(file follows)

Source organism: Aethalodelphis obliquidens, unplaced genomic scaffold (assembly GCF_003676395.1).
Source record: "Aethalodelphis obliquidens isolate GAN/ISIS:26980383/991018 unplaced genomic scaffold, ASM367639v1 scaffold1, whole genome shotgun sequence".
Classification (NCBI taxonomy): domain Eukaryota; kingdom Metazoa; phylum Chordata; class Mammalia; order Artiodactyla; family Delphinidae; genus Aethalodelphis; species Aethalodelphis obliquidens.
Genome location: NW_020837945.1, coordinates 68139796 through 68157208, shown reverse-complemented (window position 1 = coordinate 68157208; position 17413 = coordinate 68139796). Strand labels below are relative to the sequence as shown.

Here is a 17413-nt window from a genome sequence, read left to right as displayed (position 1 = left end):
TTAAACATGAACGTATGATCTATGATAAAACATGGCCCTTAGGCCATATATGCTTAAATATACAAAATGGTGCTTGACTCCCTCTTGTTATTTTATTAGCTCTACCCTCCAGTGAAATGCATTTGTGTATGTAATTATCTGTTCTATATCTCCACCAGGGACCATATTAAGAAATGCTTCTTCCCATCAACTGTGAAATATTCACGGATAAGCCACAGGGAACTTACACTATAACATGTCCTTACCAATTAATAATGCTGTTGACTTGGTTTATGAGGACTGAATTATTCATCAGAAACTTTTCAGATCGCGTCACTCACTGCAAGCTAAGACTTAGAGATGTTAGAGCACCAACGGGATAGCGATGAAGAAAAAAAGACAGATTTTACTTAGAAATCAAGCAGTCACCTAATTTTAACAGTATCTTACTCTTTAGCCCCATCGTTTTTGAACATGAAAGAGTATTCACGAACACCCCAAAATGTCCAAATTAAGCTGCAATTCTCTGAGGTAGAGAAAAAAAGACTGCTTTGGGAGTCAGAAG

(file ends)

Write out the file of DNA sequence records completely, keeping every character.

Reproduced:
Source organism: Aethalodelphis obliquidens, unplaced genomic scaffold (assembly GCF_003676395.1).
Source record: "Aethalodelphis obliquidens isolate GAN/ISIS:26980383/991018 unplaced genomic scaffold, ASM367639v1 scaffold1, whole genome shotgun sequence".
Classification (NCBI taxonomy): domain Eukaryota; kingdom Metazoa; phylum Chordata; class Mammalia; order Artiodactyla; family Delphinidae; genus Aethalodelphis; species Aethalodelphis obliquidens.
Genome location: NW_020837945.1, coordinates 68139796 through 68157208, shown reverse-complemented (window position 1 = coordinate 68157208; position 17413 = coordinate 68139796). Strand labels below are relative to the sequence as shown.

Here is a 17413-nt window from a genome sequence, read left to right as displayed (position 1 = left end):
TTAAACATGAACGTATGATCTATGATAAAACATGGCCCTTAGGCCATATATGCTTAAATATACAAAATGGTGCTTGACTCCCTCTTGTTATTTTATTAGCTCTACCCTCCAGTGAAATGCATTTGTGTATGTAATTATCTGTTCTATATCTCCACCAGGGACCATATTAAGAAATGCTTCTTCCCATCAACTGTGAAATATTCACGGATAAGCCACAGGGAACTTACACTATAACATGTCCTTACCAATTAATAATGCTGTTGACTTGGTTTATGAGGACTGAATTATTCATCAGAAACTTTTCAGATCGCGTCACTCACTGCAAGCTAAGACTTAGAGATGTTAGAGCACCAACGGGATAGCGATGAAGAAAAAAAGACAGATTTTACTTAGAAATCAAGCAGTCACCTAATTTTAACAGTATCTTACTCTTTAGCCCCATCGTTTTTGAACATGAAAGAGTATTCACGAACACCCCAAAATGTCCAAATTAAGCTGCAATTCTCTGAGGTAGAGAAAAAAAGACTGCTTTGGGAGTCAGAAG